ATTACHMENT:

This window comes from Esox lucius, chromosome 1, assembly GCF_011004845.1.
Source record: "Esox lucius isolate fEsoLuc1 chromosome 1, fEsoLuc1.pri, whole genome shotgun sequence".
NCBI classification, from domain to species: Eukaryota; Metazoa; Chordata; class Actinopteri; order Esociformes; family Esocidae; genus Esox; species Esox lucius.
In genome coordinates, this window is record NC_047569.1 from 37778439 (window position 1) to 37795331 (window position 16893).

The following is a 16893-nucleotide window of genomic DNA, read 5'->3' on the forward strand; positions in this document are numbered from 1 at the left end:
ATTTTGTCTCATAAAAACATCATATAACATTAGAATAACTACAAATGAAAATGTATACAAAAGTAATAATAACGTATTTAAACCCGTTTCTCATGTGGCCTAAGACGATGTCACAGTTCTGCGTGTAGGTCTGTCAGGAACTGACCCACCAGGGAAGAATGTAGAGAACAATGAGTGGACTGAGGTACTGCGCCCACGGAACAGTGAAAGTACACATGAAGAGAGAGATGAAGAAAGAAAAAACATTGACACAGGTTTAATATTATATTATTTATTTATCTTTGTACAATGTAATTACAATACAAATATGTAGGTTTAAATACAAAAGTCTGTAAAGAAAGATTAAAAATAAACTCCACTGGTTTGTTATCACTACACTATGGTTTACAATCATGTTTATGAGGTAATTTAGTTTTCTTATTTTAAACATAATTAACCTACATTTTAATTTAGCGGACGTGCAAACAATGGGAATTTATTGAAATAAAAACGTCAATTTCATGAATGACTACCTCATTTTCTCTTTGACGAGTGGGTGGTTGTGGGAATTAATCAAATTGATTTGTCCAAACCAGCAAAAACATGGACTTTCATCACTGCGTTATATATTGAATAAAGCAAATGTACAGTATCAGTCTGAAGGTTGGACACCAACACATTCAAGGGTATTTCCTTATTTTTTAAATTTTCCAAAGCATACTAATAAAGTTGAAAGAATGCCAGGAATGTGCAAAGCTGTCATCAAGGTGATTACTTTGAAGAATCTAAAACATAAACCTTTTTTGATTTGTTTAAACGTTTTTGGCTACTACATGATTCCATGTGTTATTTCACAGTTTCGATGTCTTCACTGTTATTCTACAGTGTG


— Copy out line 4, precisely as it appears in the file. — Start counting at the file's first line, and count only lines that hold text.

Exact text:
In genome coordinates, this window is record NC_047569.1 from 37778439 (window position 1) to 37795331 (window position 16893).